The impact of the global pandemic and increased urgency about the climate emergency have brought about greater focus on ESG performance.
Businesses are now expected to create positive action on:
The search for strategies for creating a sustainable business is becoming more pressing.
A growing cohort of millennials is placing great emphasis on human capital, social justice and the environment.
Over the past two years investors have moved record sums of money into ESG funds focused on improving the environment and promoting social good. Bloomberg Intelligence shows the meteoric rise in ESG-orientated investing.
Since Russia’s invasion of Ukraine, our attention has been focused on the war’s horrifying levels of human suffering. But the conflict is having a far wider global impact.
UN Secretary-General António Guterres recently warned: “The war is supercharging a three-dimensional crisis – food, energy, and finance – that is pummelling some of the world’s most vulnerable people.
“We are now facing a perfect storm that threatens to devastate the economies of many developing countries. We can maximise this moment to push for the transformational change our world needs. Look no further than the energy crisis.
“We must work towards phasing out fossil fuels, accelerating the deployment of renewable energy, and pull developing countries back from the financial brink.”
The importance of improving DE&I is also being debated at the highest levels. In March 2022, the World Economic Forum launched the Global Parity Alliance to accelerate better DE&I outcomes.
The inequality gap, particularly for BAME communities, has been further exacerbated by the pandemic. George Floyd’s death at the hands of police in the US brought racial discrimination to the top of the global agenda. The UN Principles for Responsible Investment call for proper disclosure and action on racial diversity (www.unpri.org/about-us/what-are-the-principles-for-responsible-investment).
All stakeholders, employees, regulators, shareholders, customers and non-government organisations (NGOs) are now increasing their scrutiny of the connections between sustainability and financial systems and demanding greater accountability and leadership on ESG issues.
Companies can attract negative reactions in the media, on social media and in their communities if they fall short on major ESG issues.
The enormous challenge of limiting the global temperature increase to 1.5°C by 2030 to avert a climate emergency has created growing demand for urgent and more radical action.
Participation in non-violent protests has significantly increased. People of all ages in the UK took to the streets recently in demonstrations to highlight government inaction on climate change.
James Cook, in September 2021, explains:
“ESG and Corporate Social Responsibility (CSR) are both concerned with a company’s impact on society and the environment. The major difference between them is that CSR is a self-regulating business model used by individual companies, but ESG criteria are what investors use to assess a company and determine if they are worth investing in. Studies suggest that more environmentally minded firms offer better returns for investors, so ESG and CSR are two important considerations for businesses, especially start-ups.”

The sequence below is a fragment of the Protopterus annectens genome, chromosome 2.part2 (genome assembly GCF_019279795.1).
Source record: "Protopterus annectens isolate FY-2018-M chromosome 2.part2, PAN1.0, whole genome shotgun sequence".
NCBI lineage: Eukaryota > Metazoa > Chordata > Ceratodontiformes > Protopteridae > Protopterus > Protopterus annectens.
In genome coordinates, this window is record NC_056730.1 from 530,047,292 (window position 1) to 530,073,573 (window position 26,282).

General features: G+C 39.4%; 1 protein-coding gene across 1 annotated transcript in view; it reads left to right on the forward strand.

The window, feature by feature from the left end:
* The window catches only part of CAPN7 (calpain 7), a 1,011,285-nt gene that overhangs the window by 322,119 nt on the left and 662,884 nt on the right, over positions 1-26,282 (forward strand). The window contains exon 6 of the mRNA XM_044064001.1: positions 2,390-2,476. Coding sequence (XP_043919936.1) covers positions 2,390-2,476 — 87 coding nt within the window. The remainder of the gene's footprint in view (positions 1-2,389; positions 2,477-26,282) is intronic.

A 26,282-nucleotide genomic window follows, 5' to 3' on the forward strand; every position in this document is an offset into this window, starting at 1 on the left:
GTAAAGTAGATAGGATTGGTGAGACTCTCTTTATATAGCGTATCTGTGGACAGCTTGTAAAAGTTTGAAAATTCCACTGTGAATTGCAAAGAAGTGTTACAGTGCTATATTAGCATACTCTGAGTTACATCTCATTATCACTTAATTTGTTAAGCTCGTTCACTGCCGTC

Sources and useful links:
The UN has defined 17 Sustainable Development Goals (SDGs) which it wants to achieve by 2030. These include:
Some 40% of the world’s biggest companies use SDGs in their reporting processes. By aligning your ESG strategies with the SDGs relevant to your business, and measuring your real impact, you can highlight your contribution.
The term ESG was first used in 2005 by former UN Secretary-General Kofi Annan, who commissioned Who Cares Wins, a groundbreaking report that set out how to better integrate environmental, social and corporate governance issues in investment management.
Your reputation on ESG performance affects all aspects of your business.
Accountability on ESG factors is now the norm. Today, investors, fund managers, employees, regulators and consumers all scrutinise ESG performance.
Investors now actively score a company on ESG factors. A favourable ESG score can help to attract investment and talented employees, and enable greater access to capital. Fund managers look at ESG factors to assess opportunities and risks that may affect a company’s long-term sustainability.
If you are still wondering why ESG matters for all organisations, you may be surprised to learn the extent to which ESG issues drive investment decisions, business strategy and employee motivation.
The global pandemic has resulted in greater focus on the social impacts of a business, particularly on its workforce and wider supply chain, including:
HR expertise and leadership can be vital to business success on ESG.
HR professionals can play a vital role in supporting businesses and employees to adopt ‘green’ behaviours.
Examples of easy to implement ‘green’ goals:
HR professionals can also build support for ‘green’ responsibilities at management and c-suite level. Buy-in from senior business members will ensure that environmental practices are adopted at every level.
You might, for example, be looking to improve your culture of learning and development, setting targets for a diverse and inclusive workforce, or establishing a completely sustainable supply chain.
If so, you should be reflecting on the following:
Use these questions as the basis for conversations with internal stakeholders working in procurement, CSR professionals and the c-suite.
If you’re thinking about how HR can have more influence on how people factors are considered in board level decision making, Ed Houghton, the CIPD’s Head of Research and Thought Leadership, recently set out three key approaches: